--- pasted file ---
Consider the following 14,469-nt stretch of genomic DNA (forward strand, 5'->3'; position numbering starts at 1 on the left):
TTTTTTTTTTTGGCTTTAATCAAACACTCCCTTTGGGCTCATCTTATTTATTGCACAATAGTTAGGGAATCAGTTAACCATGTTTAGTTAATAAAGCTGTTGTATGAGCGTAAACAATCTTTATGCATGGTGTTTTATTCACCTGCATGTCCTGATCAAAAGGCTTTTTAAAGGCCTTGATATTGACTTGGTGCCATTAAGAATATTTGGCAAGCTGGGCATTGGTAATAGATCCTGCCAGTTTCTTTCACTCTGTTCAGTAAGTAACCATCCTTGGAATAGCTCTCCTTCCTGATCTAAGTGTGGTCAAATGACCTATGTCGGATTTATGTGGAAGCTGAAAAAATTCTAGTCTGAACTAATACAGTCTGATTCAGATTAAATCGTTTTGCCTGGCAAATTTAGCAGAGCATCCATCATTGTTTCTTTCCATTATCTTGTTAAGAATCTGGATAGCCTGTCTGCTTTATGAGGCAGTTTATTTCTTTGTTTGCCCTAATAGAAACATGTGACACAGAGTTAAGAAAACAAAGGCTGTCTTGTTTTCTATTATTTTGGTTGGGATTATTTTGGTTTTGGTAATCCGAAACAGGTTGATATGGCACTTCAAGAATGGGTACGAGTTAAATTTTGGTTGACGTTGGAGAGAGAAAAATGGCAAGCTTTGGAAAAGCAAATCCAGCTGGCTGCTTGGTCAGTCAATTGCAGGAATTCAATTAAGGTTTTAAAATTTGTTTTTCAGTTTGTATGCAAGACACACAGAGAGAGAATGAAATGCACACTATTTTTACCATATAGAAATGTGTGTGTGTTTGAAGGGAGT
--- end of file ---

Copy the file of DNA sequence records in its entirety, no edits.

Consider the following 14,469-nt stretch of genomic DNA (forward strand, 5'->3'; position numbering starts at 1 on the left):
TTTTTTTTTTTGGCTTTAATCAAACACTCCCTTTGGGCTCATCTTATTTATTGCACAATAGTTAGGGAATCAGTTAACCATGTTTAGTTAATAAAGCTGTTGTATGAGCGTAAACAATCTTTATGCATGGTGTTTTATTCACCTGCATGTCCTGATCAAAAGGCTTTTTAAAGGCCTTGATATTGACTTGGTGCCATTAAGAATATTTGGCAAGCTGGGCATTGGTAATAGATCCTGCCAGTTTCTTTCACTCTGTTCAGTAAGTAACCATCCTTGGAATAGCTCTCCTTCCTGATCTAAGTGTGGTCAAATGACCTATGTCGGATTTATGTGGAAGCTGAAAAAATTCTAGTCTGAACTAATACAGTCTGATTCAGATTAAATCGTTTTGCCTGGCAAATTTAGCAGAGCATCCATCATTGTTTCTTTCCATTATCTTGTTAAGAATCTGGATAGCCTGTCTGCTTTATGAGGCAGTTTATTTCTTTGTTTGCCCTAATAGAAACATGTGACACAGAGTTAAGAAAACAAAGGCTGTCTTGTTTTCTATTATTTTGGTTGGGATTATTTTGGTTTTGGTAATCCGAAACAGGTTGATATGGCACTTCAAGAATGGGTACGAGTTAAATTTTGGTTGACGTTGGAGAGAGAAAAATGGCAAGCTTTGGAAAAGCAAATCCAGCTGGCTGCTTGGTCAGTCAATTGCAGGAATTCAATTAAGGTTTTAAAATTTGTTTTTCAGTTTGTATGCAAGACACACAGAGAGAGAATGAAATGCACACTATTTTTACCATATAGAAATGTGTGTGTGTTTGAAGGGAGT